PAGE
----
Looking at me, your first impression would be that I am a African American Black woman. Yes, you are in fact, exact and correct. My ancestors are from Africa, the Mother Continent, the cradle of civilization and humanity. I come from a long, rich legacy of queens, kings, artist, musicians, scientist, healers, astrologers, merchants, builders and planners. I also know that the sub-continent of India was once part of the larger super continent known as, Pangea. India was connected to what is know known as present day South Africa. During the continental shift, the continents drifted apart and the sub-continent of India pushed up into it’s current landscape, forming the Himalayan mountains, home to the world’s highest peaks. So, my ancestors are in fact your ancestors, and the commonality of our black and brown skin is no coincidence. We are in fact blood of the same blood, bone of the same bone, and flesh of the same flesh.
The Untouchables of your country are much like African Americans of my ancestry in the United States. The treatment of the Dravidian ethnic group and the caste system of India is much like slavery, Jim Crow, racism, and White privilege here in the United States and globally for all people of color. We are systematically taught to hate the dark skin of our original aboririnal ancestors and to worship the white skin of our global oppressors. We as melanated people, daughters and sons of the diaspora, must reach out across continental boarders, to heal, unite, and to take back our rightful place at the head table where we will eat in abundance as we sit at the right hand of the Creator Most High!! Oh India, how I long to see your beautiful face in person. How I long to look out upon the sea of beautiful brown faces, as if I am looking in the mirror at my reflection, because we are in fact each other’s refection. Africa and India, mother and daughter, twin souls in the evolution of the children of the planet we call, Earth.
My daughter’s name is India, and when I was choosing a name for the baby girl that I was carrying in my womb, the name “India” for some reason just stood out in my mind. India.Arie was a popular singer at the time, and I just loved the idea of a little brown girl being named India. While I was pregnant, I took prenatal yoga, so that I would bEarth a centered and balanced baby. I have always been attracted to Eastern philosophies and culture. My best friend in the 3rd grade was from southern India. Her name was Shankari, and she and I were inseparable. We ate lunch together, talked on the phone, hung out at each other’s houses on the weekends and explored each other’s worlds of hair textures and the different cuisine that emerged from our mother’s kitchens. On the weekends, she would sample fried chicken, yams, and greens and I would indulge in spicy curry, Tandoori chicken, and chapati. So when my baby girl was born, my mind’s eye went back to the days when Shankari and I were just girls ourselves. My own personal library contains classic Indian works such as the “Bhagavad Gita,” the “Karma Sutra,” “Siddhartha” by Herman Hesse, the “Autobiography of a Yogi” by Paramahansa Yogananda and “Ghandi An Autobiography: The Story of My Experiments With Truth” by Indian freedom fighter, Mohandas Karamchand Gandhi, who influenced Dr. Martin Luther King, Jr.’s non-violent approach to the civil rights movement in the Jim Crow south.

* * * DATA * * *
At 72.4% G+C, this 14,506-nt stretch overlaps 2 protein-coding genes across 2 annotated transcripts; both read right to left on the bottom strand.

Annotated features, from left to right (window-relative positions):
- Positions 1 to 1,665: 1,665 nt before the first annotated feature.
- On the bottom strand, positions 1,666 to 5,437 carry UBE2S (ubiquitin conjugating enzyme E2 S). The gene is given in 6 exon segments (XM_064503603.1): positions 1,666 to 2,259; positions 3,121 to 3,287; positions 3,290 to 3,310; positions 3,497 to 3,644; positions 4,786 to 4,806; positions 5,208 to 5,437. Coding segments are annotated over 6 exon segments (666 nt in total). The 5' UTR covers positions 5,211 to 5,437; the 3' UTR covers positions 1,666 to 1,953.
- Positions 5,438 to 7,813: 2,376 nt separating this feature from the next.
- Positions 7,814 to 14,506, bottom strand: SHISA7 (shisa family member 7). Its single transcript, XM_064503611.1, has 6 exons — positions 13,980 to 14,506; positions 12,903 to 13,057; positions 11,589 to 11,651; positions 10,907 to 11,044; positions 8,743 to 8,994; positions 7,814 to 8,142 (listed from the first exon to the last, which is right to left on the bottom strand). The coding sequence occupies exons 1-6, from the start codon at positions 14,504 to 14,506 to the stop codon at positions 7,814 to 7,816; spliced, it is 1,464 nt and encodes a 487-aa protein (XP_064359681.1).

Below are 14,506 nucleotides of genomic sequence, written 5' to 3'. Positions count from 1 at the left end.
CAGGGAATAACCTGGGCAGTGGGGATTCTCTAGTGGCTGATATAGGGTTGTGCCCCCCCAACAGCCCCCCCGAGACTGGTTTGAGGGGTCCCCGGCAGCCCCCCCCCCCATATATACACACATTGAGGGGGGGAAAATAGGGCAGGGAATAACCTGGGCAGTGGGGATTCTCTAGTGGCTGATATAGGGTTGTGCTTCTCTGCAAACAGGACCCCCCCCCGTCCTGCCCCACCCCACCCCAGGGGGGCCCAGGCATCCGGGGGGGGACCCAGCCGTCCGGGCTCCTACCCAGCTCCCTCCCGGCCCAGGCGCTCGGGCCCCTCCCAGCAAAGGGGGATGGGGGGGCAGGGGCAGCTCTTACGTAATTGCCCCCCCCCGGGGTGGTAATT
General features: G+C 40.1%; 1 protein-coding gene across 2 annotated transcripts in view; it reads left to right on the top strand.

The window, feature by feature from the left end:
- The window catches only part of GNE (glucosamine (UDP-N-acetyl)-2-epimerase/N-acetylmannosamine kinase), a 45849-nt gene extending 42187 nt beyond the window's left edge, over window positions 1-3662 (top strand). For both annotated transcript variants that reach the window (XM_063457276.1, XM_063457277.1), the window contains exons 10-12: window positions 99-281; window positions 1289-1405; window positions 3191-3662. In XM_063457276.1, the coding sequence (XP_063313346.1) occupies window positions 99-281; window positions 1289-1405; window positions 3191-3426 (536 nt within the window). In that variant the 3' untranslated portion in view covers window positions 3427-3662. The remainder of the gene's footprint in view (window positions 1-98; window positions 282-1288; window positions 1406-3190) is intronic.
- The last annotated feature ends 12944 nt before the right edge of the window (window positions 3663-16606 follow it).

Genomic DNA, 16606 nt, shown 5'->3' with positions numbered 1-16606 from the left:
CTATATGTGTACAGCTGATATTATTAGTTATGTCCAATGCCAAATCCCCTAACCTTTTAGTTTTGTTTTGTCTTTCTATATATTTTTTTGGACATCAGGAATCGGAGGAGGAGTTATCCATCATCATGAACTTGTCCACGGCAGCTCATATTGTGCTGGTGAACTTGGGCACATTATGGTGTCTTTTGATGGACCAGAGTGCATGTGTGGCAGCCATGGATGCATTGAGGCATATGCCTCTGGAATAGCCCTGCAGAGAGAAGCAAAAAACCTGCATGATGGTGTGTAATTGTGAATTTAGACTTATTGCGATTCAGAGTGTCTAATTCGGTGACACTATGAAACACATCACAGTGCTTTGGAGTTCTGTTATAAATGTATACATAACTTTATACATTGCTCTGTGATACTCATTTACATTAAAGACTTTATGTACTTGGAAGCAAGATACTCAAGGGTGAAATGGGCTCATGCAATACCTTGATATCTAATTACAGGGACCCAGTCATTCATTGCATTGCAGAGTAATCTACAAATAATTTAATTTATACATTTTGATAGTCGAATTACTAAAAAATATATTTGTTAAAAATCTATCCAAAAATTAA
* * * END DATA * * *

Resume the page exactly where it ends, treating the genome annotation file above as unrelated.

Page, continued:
My home is decorated with treasures from India as well as Africa. My living room is affectionately called the “Buddha Lounge,” and displays statues of the “Enlightened One” with tightly coiled bantu knots on his head, a traditional African hairstyle. I am currently having a mural of the Taj Mahal, built by emperor Shah Jahan in memory of his third wife, Mumtaz Mahal, painted on my bedroom wall. So you see, you are me, and I am you, dear India. We share a common bound of culture, class, oppression and liberation. Stand with me oh daughters and sons of Africa and India as we sing a verse from one of my favorite singers, India.Arie, from her song “The Truth.”
From Baltimore, Maryland, vocalist, Mia Miata brings us a rich sound of Soul and Jazz to captivate a style she calls “Jazzy Soul.” Mia is the host of widely popular internet talk show, “Goddess Talk Live.” She is also the owner of clothing live, “Goddess Creatress” and she will be releasing her first book, “The Goddess Code: Goddess In Womanifestation Volume I Words and Verses” scheduled for release in the spring of 2012 on Mia Melodic Publishing, LLC.
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